Jeffersonian Republican. (Stroudsburg, Pa.) 1840-1853, October 23, 1840, Image 3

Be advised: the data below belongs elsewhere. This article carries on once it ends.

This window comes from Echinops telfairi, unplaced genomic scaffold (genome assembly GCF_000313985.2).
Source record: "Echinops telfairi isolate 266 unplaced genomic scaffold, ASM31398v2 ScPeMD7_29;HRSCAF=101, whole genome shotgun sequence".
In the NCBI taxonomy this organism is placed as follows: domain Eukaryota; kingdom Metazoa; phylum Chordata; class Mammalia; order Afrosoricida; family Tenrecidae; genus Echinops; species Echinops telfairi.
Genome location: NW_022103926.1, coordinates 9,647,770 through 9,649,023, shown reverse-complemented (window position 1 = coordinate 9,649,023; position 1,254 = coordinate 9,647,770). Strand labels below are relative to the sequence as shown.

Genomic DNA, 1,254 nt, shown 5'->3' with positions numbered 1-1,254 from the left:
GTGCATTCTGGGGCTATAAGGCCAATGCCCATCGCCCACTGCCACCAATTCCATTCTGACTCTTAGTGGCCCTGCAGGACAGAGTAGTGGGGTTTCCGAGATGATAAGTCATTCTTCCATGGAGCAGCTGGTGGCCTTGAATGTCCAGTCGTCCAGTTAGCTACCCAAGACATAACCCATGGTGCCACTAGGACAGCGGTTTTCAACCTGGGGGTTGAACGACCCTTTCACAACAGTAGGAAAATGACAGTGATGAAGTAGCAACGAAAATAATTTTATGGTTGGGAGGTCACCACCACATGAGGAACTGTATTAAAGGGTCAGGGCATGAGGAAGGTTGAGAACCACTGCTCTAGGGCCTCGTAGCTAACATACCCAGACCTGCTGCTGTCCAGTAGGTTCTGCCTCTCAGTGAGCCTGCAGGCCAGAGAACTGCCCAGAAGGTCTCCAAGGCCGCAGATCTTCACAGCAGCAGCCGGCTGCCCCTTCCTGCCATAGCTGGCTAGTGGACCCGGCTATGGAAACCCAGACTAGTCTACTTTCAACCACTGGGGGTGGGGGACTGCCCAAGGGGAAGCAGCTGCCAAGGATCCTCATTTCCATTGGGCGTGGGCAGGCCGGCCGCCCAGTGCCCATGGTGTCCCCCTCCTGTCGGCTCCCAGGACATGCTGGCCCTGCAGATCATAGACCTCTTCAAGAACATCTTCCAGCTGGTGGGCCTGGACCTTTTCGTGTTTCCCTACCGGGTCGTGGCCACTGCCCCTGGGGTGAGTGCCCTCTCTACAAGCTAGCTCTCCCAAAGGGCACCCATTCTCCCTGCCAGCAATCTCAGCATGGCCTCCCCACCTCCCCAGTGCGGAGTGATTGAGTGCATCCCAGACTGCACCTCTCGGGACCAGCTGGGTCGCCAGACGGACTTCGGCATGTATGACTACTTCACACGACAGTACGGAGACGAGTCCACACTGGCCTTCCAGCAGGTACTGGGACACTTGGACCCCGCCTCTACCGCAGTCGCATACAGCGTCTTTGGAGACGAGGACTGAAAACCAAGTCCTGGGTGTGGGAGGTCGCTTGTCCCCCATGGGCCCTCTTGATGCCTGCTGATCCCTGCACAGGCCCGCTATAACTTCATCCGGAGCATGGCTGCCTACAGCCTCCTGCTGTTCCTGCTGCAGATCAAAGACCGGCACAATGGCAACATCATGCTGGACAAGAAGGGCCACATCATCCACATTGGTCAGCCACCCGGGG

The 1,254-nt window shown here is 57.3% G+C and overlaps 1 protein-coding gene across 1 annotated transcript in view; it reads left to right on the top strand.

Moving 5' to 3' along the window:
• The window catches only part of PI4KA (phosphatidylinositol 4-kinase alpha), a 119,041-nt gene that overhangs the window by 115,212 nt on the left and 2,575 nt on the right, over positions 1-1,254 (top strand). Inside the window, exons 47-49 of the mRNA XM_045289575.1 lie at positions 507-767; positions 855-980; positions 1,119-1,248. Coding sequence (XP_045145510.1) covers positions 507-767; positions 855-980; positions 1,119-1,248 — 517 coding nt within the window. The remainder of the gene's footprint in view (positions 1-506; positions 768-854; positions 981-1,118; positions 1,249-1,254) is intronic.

JEFFiiUtSUAlAN REPiibLIOAN. ThouIits on the Sub-Treasury. Messrs. Editors. The other morning, as the writer, lay1 in his bed, reflecting upon the all-absorbing topics which now agitate this Un ion from one end to the other, the following thoughts passed before his mind. The Sub Treasury scheme was atone time predominant, and while thinking of it in ono point of view, a singular but natural analogy struck me as ex isting between it and one of the parables intro5 duced into a discourse by our Saviour. You will recollect that at one time he was enforcing the duty that every one should make1 a nroner use of the talents entrusted to his care, and illustrated it by a parable, the substance of which was as follows: A nobleman was called from his house to a foreign land, and on leav ing, divided his money among his servants, which each one was to take crare of, that is his own portion, until his master's return. When he returned he called them to account for the mo ney he had deposited in their hands. The first man had increased his pound to ten,, an other to five, &c. To each of these ho gave his commendation, and exalted them to stations of greater importance. The last man who was called up produced the money that had been left him, rolled up in a napkin. His master remonstrated with him for not using the mon ey to some advantage. Luke xix. chap., 23d v. " Wherefore then gavest not thou my mo ney into the bank, that at my coming I might have required mine own with usury V This last word in the original, tokos, rather means the interest which may accrue in a lawful way. The man had nothing to answer. 1 he pound was handed over to him who had gained ten pounds, and the former was punished accord ing to his deserts. Now this will apply with re mark able po in t edness to the manner in which the people of the United States, the master, has been recent ly treated by its servants, the the present Gov ernment. The former entrusted its money to the care of the latter, and what is the result 1 Has the money been returned with interest? No: it has been taken out of the "bank," and the present executive representative of the Government proposes putting it into iron chests, which will keep it to no better advantage to any one than did the napkin of the man in the parable. The people are calling their servaut to an account, and finding this state of things, will they not take the " pound" from him, en trust it to better hands, and cast him into utter obscurity ? K. S. i . Prenticeana. There's no doubt that hundreds of office-holders are preparing to run away. It is said that every Sub-Treasurer's leg grew an inch upon the reception of the news from Maine. Three years ago, the Loco-Focos, after eve tv election, used to boast of what they had done. Now, after every election, they boast of what they intend to do. "I'll go with my party, if it goes to the dev il," said Gov. Fairfield before the Maine elec tion. Did his Excellency find his old club footed friend in good health and spirits? The Pennsylvania Mercury, m its ragd against Maine, calls it 'the land of onions.' We do not wonder that the poor Loco-Focos think it an onion State. Every breeze from it brin?s tears into their eyes. The Editor of the Bridgeport Statesman says ,that he shall watch "closely the movements of oco-Focoism during the whole of the coming T . . 1 t I f ear. m mat case ne win oe more persever- g than the Irishman who watched the flock of wild geese an hour after they were out of sigh. TTPThe Loco-Focos may walk upon nails and spikes without fear. They cannot have the lockjaw. Their under jaws hang too low for that. Iin SiOcofoco Riot at Buffalo. Nearly a column of the Buffalo com mercial Advertiser of the 8th instant is occupied with accounts of outrages committed by the locofocos of that city, on the anniversary of the battle of the Thames. Thev attacked ladies in ! their carriages, pelting them with rot ten eggs, and other missiles; struck idown peaceable and unoffending citi- jzens with bludgeons; and after keeping , the city in a continuaL state ot contu sion during the day, consummated I their work by the murder of one of their own party in a drunken row. The name of the murdered individual was Jonas Jone, a foreigner, and under age. The melee in which he lost his life, tok place at a low groggery. The storekeepers in the lower part of the city were compelled to shut up their stores, in order to save their prop erty from destruction. It is stated that the leaders of "the party" made no effort to check the rioters. A boy, whose honesty is more to be recotn mendeu his ingenuity, once carried some buttcr4o a merchant in a coUniry village to ex change for toods. The butl-r having a very beautiful appearance, and the merchant oenlg desirous ol procuring such lor his own use, invi 1 ted tlie boy to bring him all the butter his moth ler had to soaro. "I think." said lhe boy, "she can't spare any more, for she said she would not have spared this, only a rat fell into the cream, and she did not like to use it herself." A good education is a better safeguard for Hberiy than a standing army of severe laws. The right way to settle Disputed Ac counts 4 A soft answer turncth a way wrath.' Mr. Editor: The following was related many years since to the writer, by one of the parties, who was a very respectable citizen of Montgomery county, Pennsylvania, since de ceased: During the Presidential term of Thomas Jef ferson, two young men of Pennsylvania took a lease from him of his merchant mill, at Monti cello, one of the stipulations of which was that the landlord should erect for their use, within a given period, a cooper's shop. The time for the meetingof Congress soon arriving, the President had to repair to Washington, to attend to his of ficial duties, where he remained for a long time absorbed in national concerns and the building of the cooper's shop was entirely forgotten by him; not so with his tenants, whoso daily wants constantly reminded them of the provisions con tained in the lease; and finally they determined to erect it themselves, and to charge the cost to their landlord. On the return of the President to his mansion, the parties met to settle a long account current, which had been running during his absence; the items were gone over and scrutinized one by one, and all were found satisfactory but that of the charge for building the cooper's shop, which he objected to, alleging that he could have erected it with his own workmen. Several at tempts were made to effect a settlement, but they always failed when they come td the coop er's shop; the young men became warm and zealous in the affair, and the parties instead of getting nearer together, found themselves at ev ery interview wider apart. In this state of affairs, the father of the young men, who was a mild, affable conciliating gen tleman, possessing some knowledge of the world and its ways, arrived on a visit to his sons, who informed him of their difficulty with their land lord. He requested them to itave it to him, ob serving that he thought he couhl effect an ami cable settlement in the case. This course was accordingly acceded to, and in due time he wait ed on the President with the account which was scanned and agreed to, except the charge for building the shop, which he said with some firmness, he should not allow for reasons stated. His opponent observing his apparent decision on the subject, very gravely remarked: 'well friend Jefferson, it always has been my practice through life to yield, rather than contend.1 Im mediately on this remark being made, the Pres ident's chin fell on his breast for an instant, and then raising his head in an erect position, he ob served in a very emphatic manner, 'a very good principle, Mr. Shoemaker, and 1 can carry it as far as you can; let the account lor the coopers shop be allowed.' Thus ended the difficulty, and the parties continued their friendly regard for each other till death separated them; and cul tivation of a similar disposiiion to 'follow peace will all men,' would terminate thousands of dif ficulties every year, and add much to the hap piness of individuals, and tend to promote the general harmony and order of society. Far mers Cabinet. MARRIED, In the Borough of Easton, on Thursday the loth inst., by the Rev. John Grav, Mr. ELI PRICE, of Mauch Chunk, to Miss ELIZA MILLER, of the former place. PUBLIC SALE. The subscribers will offer at public sale on Saturday the 31st day of October, at 10 o'clock in the forenoon, at the house of William Henry, everal four and two horses Wagons, Harness, nine plate STOVES of different sizes, a variety of Axes, Merchan dize, and other articles. ALSO, At the same time and place, a quan tity of household and kitchen furniture by Wil liam Henry. HENRY, JORDAN & CO. October 16, 1810. ESTRAYS. Came to the premises of the subscriber on the 10th inst., 2 Steers, one a brindle, the other a red, also one white and red spotted Heifer- The own eror owners thereof are requested to come forward, prove property, and take them away, otherwise they will be sold according to law. ADAM SHAFER. Stroud tsp. Oct. 10, 1840. THE CONSTITUTION. What is that we call the Constitution ? The constitution is evidently that which constitutes, and that which constitutes is the blood. We, there fore, know lhat the blood is the constitution, and that a good or bad constitution is neither more nor less than a good or bad state of the blood. There is no person who, having lost health, does not wish to have it restored. Use then the proper means. Ex pel with Purgative Medicine all currupt humors from the body, and the blessing, Health, will be the certain result: for all pains or unpleasant feel ings proceed from the presence of corrupt or vi tiated humors, which are the real cause of every disease, and therefore the only disease to which the human frame is subject, because they clog up the, veins and arteries, and prevent the free circulation of the blood. Brandrctlfs Vegetable Universal Pills cure this disease: because they remove the corrupt or vi tiated humors by the stomach and bowels, leaving the good humors to give life and health to the bo dy. It is morally impossible that they can fail to CUre, provided Nature is not entirely exhausted. J7, JJrandreth's Office for the sale of his pills in Philadelphia, Is No. 8, North Eighth street. Sold in Stroudsburg, by RrciiAUD S. -Staples, in Milford, by J. H. Broohead, and in Monroe and Pike couuties, by the agents published in another part of this paper. October 10, 1840. BLANK DEEDS For sale at fliis- office. STOVES! STOVES!! Stoves for sale by WILLIAM EASTBURN. Stroudsburg, Oct. 2, 1840. SURGEON DENTIST. Respectfully announces to the citizens of Stroudsburg and surrounding neighborhood, that he will remain a short time in this place, at the public house of Stroud J. Hollinshead, where ho will be happy to render his professional ser vices to those who need and value Dental oper ations; persons waited upon at their dwellings if requested. He respectfully solicits that ear ly application be made as he intends to visit Milford in Pike county. Stroudsburg, Oct. 2, 1840. MEAT STALL. The subscriber respectfully informs the citizens of Stroudshurg and its vicinity, that he intends opening a stall in Elizabeth street, opposite Mrs. Eagles' tavern ; where he will be at all times pre pared to supply those who may favor him with a call, with meat of the best quality, and on the most reasonable terms. . JOHN PALMER. Stroudsburg, Oct. 9, 1840. Stagnation of the Blood. The repeated changes in the atmosphere, by act ing as they do upon the consistence and quality of the blood, give occasion lor the most tatal ana ma licnant disorders. The blood from a state of health becomes stagnant and is plunged into a state of corruption. Thus it loses its purity: its circulation is impe ded: the channels of life are clogged; the bowels be come costive, and if not an immediate attack of some malignant fever, headache, nausea, loss ol appetite, and a general debility of the whole frame are sure to follow. It requires the tempest and the tornado to bring about a state of purity m the ocean, when it3 wa ters become stagnant; and it will require repeat ed evacuation by the stomach and bowels before the blood can be relieved of its accumulated im purity. BrandretJCs Vegetable Universal Pills, should be taken, then there Will be no danger; be cause they purge from the stomach and bowels these humors which are the cause of stagnation, cleanse the blood from all impurities, remove every cause of pain or weakness, and preserve the consti tution in a state of health and vigor that cdusual chances cannot effect. Dr. Brandreth's Office for the exclusive sale of his Vegetable Universal Pills, in Philadelphia, is at No. 8, North Eighth street. Price 25 cents per box. For sale by Richard S. Staples, in Strouds burg; in Milford by J. II. Brodhcad, and in Mon roe and Pike counties by agents published in an other part of this paper. October 10, 1840. THE Subscriber not willing to be behind the times, has just received at his Store in the Borough of Stroudsburg, a large and very superior assortment of Fresh Spring and Hummer Goods, consisting among other things of Chally, Mouslin d' Lains of various patterns, some of which are as low as 30 cts. per yard. A very elegant assort ment of Chintzes, Lawns, Dress Handkerchiefs, Silk and Cotton Gloves, Parasols, Sic. &c. Also, a good supply of superfino BROAD CLOTHS, Black, Blue, Brown, Olive, and other choice col ours, being an assortment'in which every one may find his choice, both as regards price and quality. Single and double milled Cassimers, Merino Cas simers, summer Cloths, Silk Satin and Marseilles Testings, Linen Drillings of various styles, &c.&c. The above goods are fresh from Philadelphia, and were selected to suit the taste and please the fancy of those who may wish to buy at cheap pri ces, goods of a superior quality. The subscriber invites his customers and the public generally, to call and examine for them selves, when he will be happy io accommodate them at low prices for cash, or for country pro duce. WILLIAM EASTBURN. Stroudsburg, .Aug. 14, 1840. boxes Box Raisins, just received and for sale Ly WILLIAM EASTBURN. Stroudsburg, Aug. 14, 1810. Hj f barrels Mackerel, just received JLP and for sale, by WILLIAM EASTBURN. Stroudsburg, Aug. 14, 1840. AT STROUnSBURG. nnilE spring term of the above named insti JL tution commenced on Monday, the 4th day of May ; and is conducted by Miss OTary- H. Thomas, late of Troy Female Seminary, an experienced and well qualified teacher. The branches taught at this Seminary, are Reading, Writing, Arithmetic, Geography., Grammar, Composition, History, Natural Philoso phy, m Rhetoric, Drawing Chemistry, Botany, Logic, Geometry, Algebra, French Latin, Spanish Italian languages Music, The Seminary being; endowed by the, State, in struction is afforded at the reduced rate of tiuc doliars per quarter, inclusive of all branches. Having rented the spacious stone buiiding, for merly occupied as the mate Academy, the Trus tees are now propared to receive any number ol young ladies that may apply, from all parts of thi county. Board, in respectable families, can be obtained on reasonable terms. The Trustees, with the fullest confidence, com mend the Stroudsburg Female Seminary to the patronage of the public. JOHN HUSTON, Pres't. (Attest) Wsr P. "Vail Sec'y. KEEP IT BEFORE THE FEOPXE Boct. Joseph Priestly Peters Celebrated Vegetable Antibilous Pills, are daily effecting some of the most astonishing and wonderful cures that have ever been known, the town and country are filed with their praise3 the Palace and Poor-house alike echo with their vir tues in all climates and under all temperatures they still retain their wonderful virtues. PETERS' VEGETABLE PILLS. Breathes there the man who may not be occa- sasionally benefited by the use of Peters Pills ? JNo, assuredly not : lor tne human -trame, like any- other structure, will fall into confusion and ruin, if neglected ; but, by the aid of medicine judi ciously applied, it is enabled to preserve a heal thy and evon tone; and iti3 the hrt ot won-tested public opinion, that Dr. Peters' puis are the me dicine of medicines in the prevention or cure of the ceneral diseases which the human tenement is incidental to. Do men in robust health require medicine? Cer tainly, lor the very excess of health bejrets cer tain diseases unless duly regulated. If the blood is suffered to run riot without correcting laxatives, costiveness, megrin, biles, scurvy, spleen, pimples, furred tongue, or offensive breath, are the mevita ble consequences ; for exuberance of health, like over-rich soil, becomes rank, and prone to the pro duction of weeds, if care is not taken to have it judiciously moderated. But healthy men have an antipaihv to the very name of medicinej! And no wonder, for nineteen twentieths of all the medicines in the world com mence operations by making the people very sick: whom it was intended they should make very well and thus in most cases the cure is considered rather worse than the disease. But Dr. Peters' Pills is the celebrated and particular exception to this al most universal rule, in them there is no gripe no nausea, no sickness of any kind; nay, they are absolutely very pleasant to the taste, and rest as quietly on the stomach as so many confita of green peas, even when their operations are as sudden and effective, as if they were as disagreeable and as sickening as an old fashioned bolus. Thus the man who U3es Peters' Pills, and where is the man that docs not use them 1 expels headaches, fevers, blue devils, blotches, pimples, &c. &c. and makes his blood course as limpid and as gently through his veins as a mountain rivulet, without hanng put himself to any more inconvenience in taking the medicine than he would have done in swallowing so many black currants Should ladies take Dr. Peters' Pills? Doubt lessly they should, for they not only assure them of health, complacency of spirits, and every bod ily comfort, but through their miraculous agency in the purification of the blood, speedily remove every thing pertaining to harshness, pimples, or casual scurvy, from the flesh, animates uie eye, and gives an elasticity and a vigor to the limbs, and the general carnage ; and hence, when you see a lady with a cheek of velvet softness, a pure lily and carnation complexion, and an easy & grace ful bearing, the EeneraHinference to be drawn is, that she is her own physician, and very particular in the choice of her medicine ; and the especial one, that she is a patron of Peters' Pills. Leaving health out of the question, should poets, novelists, editors, machinists, and men of genius and science in general, patronise Peters' Pills 1 Unquestionably, lor the vigor which they impart to the frame, exercises a most wholesome influ ence upon the intellect : and the writer of this feels justified in saying, that any person about to carry out an idea, whether of composition or In vention, will have a more lucid understanding of his subject, and think better and more to the point on it, after he has vivified his system by a dose of from one to four of Jfeters pills- .Persons in bu siness, merchants, store keepers, clerks, specula tors, &c. will derive great advantage from them on the same principle; for if the mind is not buoy ant, no man can attend to the usual pursuits of life with due perspicuity, judgment, and pleasure; and there is nothing in the world, at least that has been ever discovered, so efficient in brightening the faculties, and freeing them from participating in the languor, decay, and imperfectibilty of their mortal abode as Dr. Peters' pills. To what may be attributed theso singular and wonderful effects 1 Why, to their mysterious and inevitable action upon the chyle, and that particu lar region oflthe system whence the living fluid is generated ; for thus they do not only purify the blood, but create pure blood, the issue of which is healthy veins, arteries) and other functions, unob scured vision, firm and pulpy flesh, smooth and clear skin, and the consequent buoyancy of heart, feeling, and action. In short, whether we take- them as a matter of health, business, feeling or personal appearance, there is none of us should leave our houses without a regular supply of Pe ters' Pills. More than six millions of boxes of these cele brated pills have been sold in the United States, Canada's, Texas, Mexico, and the West Indies, since January 1835. The certificates that have been presented to the proprietor, exceed 20,000, upwards of 500 of which are from regular prac tising physicians who are the most competent judges of their merits. TESTIMONIALS, OPINIONS OF THE REGULAR FACULTY. The following are but a few taken at random, from a pile of complimentary epistles forwarded to Dr. Peters by regular physicians, touching the efficacy of his pills. He feels proud and grate ful in being able to lay such documents before 'the public. New Orleans, April 24, 1837. Dear Sir As an old classmate of yonrs in Yale college, I take the liberty of opening a correspon dence. I learn that you are making a fortune by tho sale, of your pills, which I trust is the case as I am ful ly aware that through them you are conferring a great blessing on the public. I myself arn among thos who have been pecul iarly benefited by their use. Since my arrival here I had been subject to severe bilious attacks, which had nearly brought me to the grave, but (and I acknowledge it with gratitude,) a few box es of your pills have completely restored me. I would add that their effect upon Sick Headache and sour stomach is almost miraculous. Willi sentiments of esteem, H. M. SHEPERD, AT. I), Clarkesville, Mecklenberg Co., Va.,Feb. 7, 1837. Dear Sir. I embrace this opportunity of ex pressing to you my pleasure at the unrivalled suc cess of your pills in this section of the country. It is the general fault of those who vend patent medicines to say op much in their favor ; but in Lregard,rtd your pills L am firmly, persuaded that luujr ucsouc iai mure praise tnan-you seem in clined to give them. Six months ago thev were scarcely known here, and yet at proaent there is uu umer muuiciu ujuv im compare witn them m popularity. In Dyspepsia, Sick Headache, de rangement of the Biliary organs, and obatinate constipation of the bowels, I know of no aperient more prompt anu emcacious; ami i havo had con siderable experience m ail -these complaints 1 would add that their mildness and certainty ol action render them a safe and efficient purgative lor weekly individuals; and. that they may be giv ea at all times without apprehension of- any of those injurious consequences which so frequently attend the application ot calomel, or blue pill. Un the whole I consider your Vegetable Pills an in valuable discovery. v ery respectfully. S. ii. xLARiilis, M. JJ. Charlotte, N. C, January 1, 1837 Dear Sir I have made frequent use of your pills in the incipient stage of Bilious Fever,' and obstinate constipation of the bowels; also in tho enlargement of the Spleen, Chronic Diseases of the Liver, Sick Headache, General Debility, and in all cases have found them to bo very effective J. D. BOYD, M. D. Mecklenberg Co., Va., February 7. 1837. Having used Dr. Peters' Pills in my practice for the last twelve months, 1 take pleasure in giv ing my testimony of their good effects in cases of Dyspepsia, Sick Headache, Bilious fevers, and other diseases, produced by inactivity Qf ihelivei They are a safe and mild aperient, being Jthe best article of the kind I have ever used. GEORGE C. SCOTT, M. D. Extract of a letter by Dr. Joseph Williams, of Bur lington, Vt.July 9, 1837. "I cordially recommend Peters' Pills as a mild ly effective, and in no case dangerous family me dicine. They are peculiarly influential in cos tiveness and all the usual diseases of the digestive- organs. Extract of a letter from Dr Edicard Smithy of Mon treal, If. C. Septemberi 29, 1836 " I never knfew a single patent medicine that I could put the slightest confidence in but Dr Peters Vegetable pills, which are really a valuable dis covery. I have no hesitation in having it known that 1 use them extensively in my practice, for alt complaints, (and they are not a few,) which have their source in the impurity of the blood." Extract of a letter froth DrPye, of Quebec, L. C, March 6, 1837 u For bilious fevers, sick headaches, torpidity of the bowels, and enlargement of the spleen, Dr Pe ters' pills are an excellent medicine." Those who have used these valuable Pills in this State, give them the preference to all other kind. Prepared by Joseph Priestly Peters, W. D. in ventor and sole proprietor, No. 129 Liberty street, New York. These Valuable Pills can be obtained of Doct. Samuel Stokes and J. D. & C Malvin's, Strouds burg, only agents for Monroe county. Stroudsburg, October 23, 1810. PAINTING- & GX.A5BIiSO. FTHIIE Subscriber respectfully informs the puh JL lie, lhat he i3 prepared to execute all kinds ox Plain & Ornamental Paiuilsig Glazing, Sec. at his shop nearly opposite the store of Wiliinm Eastburn, where all orders in his line wilibethank fully received and punctually attended to. JAMES PALMER. Stroudsburg) an. 15, 1839. Paper Hanging, In all its various branches will be punctually attended to. .J P. The house and lot now occupied byJWm. Henry near the village of Stroudsburg, Monroe county, Pennsylvania. Enquire on the prem ises. HENRY, JORDAN & CO. August 7, 1840. 3m .Wholesale and Retail CABINET WARE, AWn XjOOKIXG-G&ASS iwawufac TOBY. THE subscriber respectfully informs the citi zens of Stroudsburg and the public generally, that he has taken the shop recently occupied by James Palmer, on Elizabeth street, nearly opposite the Stroudsburg House, in this Borough, where he intends carrying on the Cabinet Making busi ness In all its various branches. He shall keep constantly on hand or make to or der all kinds of fourniturc : Sideboards, Bureaus, ofa$, Centre tables, Breakfast and JMniiig Tables, Wasli Stands, Bedsteads, &c. &c. together with every other article usually kept a1 such establishments ; all of which he will sell a1 the Easton prices. As his materials will be of the best quality, and all articles manufactured at his establishment will be done by first rate workmen, he confidently as sures the public that his endeavors to render gen eral satisfaction will not be unrewarded. He respectfully invites tho public to call and ex amine his stock before purchasing elsewhere. Chairs, Settees, &c. will be kept constantly on hand and for sale. CHARLES CAREY. Stroud sburg, an. 15, 1840.. DISSOLUTION. The co-partnership heretofore existing betwrer (he subscribers at Bushkill, under the firm of Wal lace & New man, is this day dissolved by nmtu.,1 consent. The books, notes and accounts- mc U . in the hands of Thomas J. Newman. Also a. those having demands against said firm vi pt sent them to Thomas J. Newman for settlenMM.t. WEBB WALLAn:. THOMAS J. NEW .V A.N. Bushkill, June 10, 1S40. N' B. The business will be carried ono: 1 " at the old stand by T. J. NEW .MA.. Hods, A ceneral assortment of Russia Nail XjL Band Iron, English Blister, Cast and sho ii Steel, Roled and Rqund Iron, for safe by WILLIAM EASTBURN". Stroudsburg, Aug. M, 1810. To the Farmers of Monroe. Good clean seed Wheat for sale by the sud scriber STOGDELL STOKES. Stroudsburgh, Aug. 28, 1840.